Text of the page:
Look at all that burning rainforest. What progress environmentalists had made in their efforts to "Save the Amazon Rainforest" during the 90s and and early aughts has been felled hard: "In the Brazilian Amazon, the world's largest rain forest, deforestation rose in 2015 for the first time in nearly a decade, to nearly two million acres from August 2015 to July 2016" ("Amazon Deforestation, Once Tamed, Comes Roaring Back"The New York Times). Hundreds of miles of The Great Barrier Reef has been declared dead, killed by an ocean that is too hot, which is too say, a planet that is too hot and the emissions that have trapped that heat, and so much of that emission and heat produced by the beef industry.

(I don't mean to simplify, because there's other things that need to be done in addition to not eating (as much or not at all) beef. But. One-fat-ass-third of planet earth! Dedicated to hamburgers/tri-tip/filet mignon! Why????)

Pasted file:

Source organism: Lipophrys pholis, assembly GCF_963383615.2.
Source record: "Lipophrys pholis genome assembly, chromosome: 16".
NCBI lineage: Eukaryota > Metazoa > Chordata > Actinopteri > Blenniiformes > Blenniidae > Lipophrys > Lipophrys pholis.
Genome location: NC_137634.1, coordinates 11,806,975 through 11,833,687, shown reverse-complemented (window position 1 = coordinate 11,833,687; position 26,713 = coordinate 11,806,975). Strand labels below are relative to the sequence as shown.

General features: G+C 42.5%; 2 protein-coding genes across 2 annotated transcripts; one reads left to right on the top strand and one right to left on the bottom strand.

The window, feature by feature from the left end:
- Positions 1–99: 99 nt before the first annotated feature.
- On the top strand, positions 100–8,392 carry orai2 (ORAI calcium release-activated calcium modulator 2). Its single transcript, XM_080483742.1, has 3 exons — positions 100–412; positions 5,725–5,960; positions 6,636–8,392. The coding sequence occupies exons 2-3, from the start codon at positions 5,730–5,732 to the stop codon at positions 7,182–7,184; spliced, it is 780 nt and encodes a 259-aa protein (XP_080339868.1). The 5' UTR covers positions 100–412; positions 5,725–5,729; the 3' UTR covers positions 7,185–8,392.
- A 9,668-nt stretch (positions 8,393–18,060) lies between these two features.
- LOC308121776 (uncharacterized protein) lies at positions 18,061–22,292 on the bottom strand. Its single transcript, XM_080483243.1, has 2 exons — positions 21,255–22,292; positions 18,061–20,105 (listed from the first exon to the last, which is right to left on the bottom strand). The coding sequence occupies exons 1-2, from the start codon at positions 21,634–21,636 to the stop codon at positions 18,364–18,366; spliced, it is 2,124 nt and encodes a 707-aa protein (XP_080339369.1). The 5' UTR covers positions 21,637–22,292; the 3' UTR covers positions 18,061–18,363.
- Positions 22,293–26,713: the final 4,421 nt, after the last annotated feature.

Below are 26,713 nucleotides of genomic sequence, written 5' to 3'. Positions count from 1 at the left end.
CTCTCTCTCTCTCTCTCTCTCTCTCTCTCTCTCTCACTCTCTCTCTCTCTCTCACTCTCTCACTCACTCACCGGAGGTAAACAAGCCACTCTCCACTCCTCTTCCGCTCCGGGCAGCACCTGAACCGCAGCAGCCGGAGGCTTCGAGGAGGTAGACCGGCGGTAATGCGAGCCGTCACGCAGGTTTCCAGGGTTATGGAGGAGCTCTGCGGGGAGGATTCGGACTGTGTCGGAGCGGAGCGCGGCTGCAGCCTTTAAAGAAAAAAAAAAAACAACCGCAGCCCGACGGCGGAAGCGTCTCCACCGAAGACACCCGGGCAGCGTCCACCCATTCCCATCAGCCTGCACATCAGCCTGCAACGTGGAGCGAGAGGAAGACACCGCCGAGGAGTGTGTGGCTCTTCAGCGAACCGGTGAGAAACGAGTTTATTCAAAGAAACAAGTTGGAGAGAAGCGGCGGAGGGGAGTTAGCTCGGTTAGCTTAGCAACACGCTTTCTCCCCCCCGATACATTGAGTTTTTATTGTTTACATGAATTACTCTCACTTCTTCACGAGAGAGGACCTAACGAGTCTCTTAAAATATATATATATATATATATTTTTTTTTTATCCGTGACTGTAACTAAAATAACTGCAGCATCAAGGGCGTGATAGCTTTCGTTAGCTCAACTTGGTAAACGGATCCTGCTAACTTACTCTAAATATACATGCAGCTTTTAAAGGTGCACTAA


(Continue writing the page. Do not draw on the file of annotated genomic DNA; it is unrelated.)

I think that there's, to some extent, a mass-amnesia of what sorts of food things should be special, rare, rich, too-rich, too-costly. The brunt of the "cost" of eating beef has been mitigated to large swaths of South America, the San Fernando valley, Texas, Florida, Africa... and whatever lay downstream of that. (While I was looking a photographs of the world's largest ranches I just learned that the Mormon Church actually owns the largest cattle ranch in America, in St. Cloud, Florida. Haha gross.) Eating rich meat products daily is now normal, as is dairy and sugar... food products that more traditional cuisines indulge in rarely but Americans feel entitled to. And while the conversation around these products have focused on adverse health effects and obesity, there's also a larger socio-ecological system that's at the receiving end of the inherent waste and violence involved in producing these things at an industrial scale.